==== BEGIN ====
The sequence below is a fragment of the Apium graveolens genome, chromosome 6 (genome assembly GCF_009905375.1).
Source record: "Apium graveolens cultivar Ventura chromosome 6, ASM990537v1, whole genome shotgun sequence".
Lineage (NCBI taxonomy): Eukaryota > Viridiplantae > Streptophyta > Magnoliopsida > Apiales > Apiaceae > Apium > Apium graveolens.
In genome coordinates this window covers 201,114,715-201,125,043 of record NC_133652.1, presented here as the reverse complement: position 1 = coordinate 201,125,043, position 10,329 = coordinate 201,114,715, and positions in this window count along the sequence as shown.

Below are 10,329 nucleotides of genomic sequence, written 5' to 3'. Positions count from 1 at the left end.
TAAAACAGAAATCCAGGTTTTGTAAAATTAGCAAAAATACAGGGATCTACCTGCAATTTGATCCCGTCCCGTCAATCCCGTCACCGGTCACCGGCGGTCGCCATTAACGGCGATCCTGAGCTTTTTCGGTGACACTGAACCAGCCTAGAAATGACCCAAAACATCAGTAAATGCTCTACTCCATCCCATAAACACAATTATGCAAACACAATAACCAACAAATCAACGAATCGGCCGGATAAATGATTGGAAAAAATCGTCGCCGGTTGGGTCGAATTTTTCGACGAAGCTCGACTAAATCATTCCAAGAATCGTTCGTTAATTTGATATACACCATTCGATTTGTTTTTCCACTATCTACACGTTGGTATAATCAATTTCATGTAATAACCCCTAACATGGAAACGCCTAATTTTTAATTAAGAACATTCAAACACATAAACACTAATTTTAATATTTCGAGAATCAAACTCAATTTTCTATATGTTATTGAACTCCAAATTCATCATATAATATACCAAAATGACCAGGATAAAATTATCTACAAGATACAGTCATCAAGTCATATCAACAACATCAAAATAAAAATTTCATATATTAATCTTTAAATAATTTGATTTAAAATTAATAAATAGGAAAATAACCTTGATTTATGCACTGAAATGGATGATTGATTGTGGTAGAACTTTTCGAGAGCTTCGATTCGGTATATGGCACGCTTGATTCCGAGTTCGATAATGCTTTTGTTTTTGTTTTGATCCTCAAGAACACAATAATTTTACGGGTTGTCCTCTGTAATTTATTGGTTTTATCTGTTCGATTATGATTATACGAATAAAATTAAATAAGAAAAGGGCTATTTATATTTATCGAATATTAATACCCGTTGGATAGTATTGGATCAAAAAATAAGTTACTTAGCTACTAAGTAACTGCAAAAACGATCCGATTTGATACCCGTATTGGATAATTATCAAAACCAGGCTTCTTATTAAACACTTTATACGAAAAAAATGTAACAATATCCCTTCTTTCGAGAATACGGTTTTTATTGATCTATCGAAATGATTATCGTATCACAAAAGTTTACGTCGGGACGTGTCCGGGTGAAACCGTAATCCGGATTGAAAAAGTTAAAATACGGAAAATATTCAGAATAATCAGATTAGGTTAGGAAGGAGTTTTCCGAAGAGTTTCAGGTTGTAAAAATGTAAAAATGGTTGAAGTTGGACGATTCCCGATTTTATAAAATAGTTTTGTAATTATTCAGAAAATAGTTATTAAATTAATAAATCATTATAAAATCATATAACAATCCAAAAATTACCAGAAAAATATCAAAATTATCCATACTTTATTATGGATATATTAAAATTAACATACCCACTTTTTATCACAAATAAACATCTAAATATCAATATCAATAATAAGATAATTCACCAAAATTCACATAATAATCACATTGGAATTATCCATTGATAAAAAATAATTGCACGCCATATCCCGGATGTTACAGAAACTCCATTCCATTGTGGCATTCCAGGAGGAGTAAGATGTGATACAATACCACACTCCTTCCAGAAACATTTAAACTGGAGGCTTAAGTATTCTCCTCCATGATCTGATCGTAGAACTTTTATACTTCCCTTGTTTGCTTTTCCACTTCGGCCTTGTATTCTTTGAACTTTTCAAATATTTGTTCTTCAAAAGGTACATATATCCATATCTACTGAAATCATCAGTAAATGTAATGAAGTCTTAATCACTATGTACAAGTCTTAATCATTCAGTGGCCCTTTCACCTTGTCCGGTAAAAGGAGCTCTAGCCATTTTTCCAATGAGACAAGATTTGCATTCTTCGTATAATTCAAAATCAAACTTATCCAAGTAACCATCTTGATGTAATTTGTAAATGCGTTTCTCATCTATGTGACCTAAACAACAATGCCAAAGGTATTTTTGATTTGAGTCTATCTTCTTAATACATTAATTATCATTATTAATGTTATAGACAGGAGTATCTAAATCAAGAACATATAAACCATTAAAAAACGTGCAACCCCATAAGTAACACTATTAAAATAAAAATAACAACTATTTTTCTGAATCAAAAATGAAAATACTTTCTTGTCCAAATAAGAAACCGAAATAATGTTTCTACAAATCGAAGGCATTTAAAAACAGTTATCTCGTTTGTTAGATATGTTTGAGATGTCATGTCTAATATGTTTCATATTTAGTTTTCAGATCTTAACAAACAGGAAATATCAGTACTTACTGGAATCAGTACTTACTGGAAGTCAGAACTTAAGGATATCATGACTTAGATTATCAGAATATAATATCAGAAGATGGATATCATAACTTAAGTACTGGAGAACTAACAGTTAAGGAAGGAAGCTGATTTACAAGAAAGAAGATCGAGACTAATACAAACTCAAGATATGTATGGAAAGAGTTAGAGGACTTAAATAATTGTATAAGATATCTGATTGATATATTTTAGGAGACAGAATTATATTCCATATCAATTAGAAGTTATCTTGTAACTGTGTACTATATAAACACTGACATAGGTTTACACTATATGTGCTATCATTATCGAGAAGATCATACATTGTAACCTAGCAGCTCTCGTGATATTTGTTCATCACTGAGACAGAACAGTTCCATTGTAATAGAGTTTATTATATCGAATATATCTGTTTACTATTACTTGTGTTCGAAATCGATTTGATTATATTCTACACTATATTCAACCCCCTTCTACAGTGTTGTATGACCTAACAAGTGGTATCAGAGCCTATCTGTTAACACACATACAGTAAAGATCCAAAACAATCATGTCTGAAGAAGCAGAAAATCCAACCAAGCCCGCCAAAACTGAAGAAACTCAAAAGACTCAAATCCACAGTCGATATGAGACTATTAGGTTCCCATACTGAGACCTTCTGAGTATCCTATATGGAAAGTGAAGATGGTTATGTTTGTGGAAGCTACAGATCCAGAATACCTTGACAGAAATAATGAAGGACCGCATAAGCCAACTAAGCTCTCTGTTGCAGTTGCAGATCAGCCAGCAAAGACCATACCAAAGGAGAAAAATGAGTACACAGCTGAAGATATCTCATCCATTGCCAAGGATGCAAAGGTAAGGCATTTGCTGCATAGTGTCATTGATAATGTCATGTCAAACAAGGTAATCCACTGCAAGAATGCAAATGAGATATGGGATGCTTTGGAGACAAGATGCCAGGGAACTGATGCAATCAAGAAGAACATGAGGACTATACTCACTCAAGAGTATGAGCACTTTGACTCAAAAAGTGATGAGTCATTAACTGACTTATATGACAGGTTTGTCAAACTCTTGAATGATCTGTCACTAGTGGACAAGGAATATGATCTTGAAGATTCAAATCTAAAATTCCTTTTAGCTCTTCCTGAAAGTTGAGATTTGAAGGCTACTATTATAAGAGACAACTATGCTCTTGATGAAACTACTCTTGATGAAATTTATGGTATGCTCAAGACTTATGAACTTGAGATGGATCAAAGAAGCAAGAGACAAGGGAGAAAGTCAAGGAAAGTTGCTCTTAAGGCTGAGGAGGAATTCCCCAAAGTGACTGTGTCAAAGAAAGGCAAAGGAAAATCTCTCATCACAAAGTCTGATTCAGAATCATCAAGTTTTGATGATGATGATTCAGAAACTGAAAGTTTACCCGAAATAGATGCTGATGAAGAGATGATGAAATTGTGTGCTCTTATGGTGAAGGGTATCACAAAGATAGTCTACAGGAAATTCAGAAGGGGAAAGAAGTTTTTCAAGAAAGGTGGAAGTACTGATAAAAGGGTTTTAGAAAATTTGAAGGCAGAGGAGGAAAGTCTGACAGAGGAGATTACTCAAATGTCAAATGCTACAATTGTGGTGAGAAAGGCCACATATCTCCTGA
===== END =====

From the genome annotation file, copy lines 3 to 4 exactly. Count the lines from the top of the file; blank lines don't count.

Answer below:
Lineage (NCBI taxonomy): Eukaryota > Viridiplantae > Streptophyta > Magnoliopsida > Apiales > Apiaceae > Apium > Apium graveolens.
In genome coordinates this window covers 201,114,715-201,125,043 of record NC_133652.1, presented here as the reverse complement: position 1 = coordinate 201,125,043, position 10,329 = coordinate 201,114,715, and positions in this window count along the sequence as shown.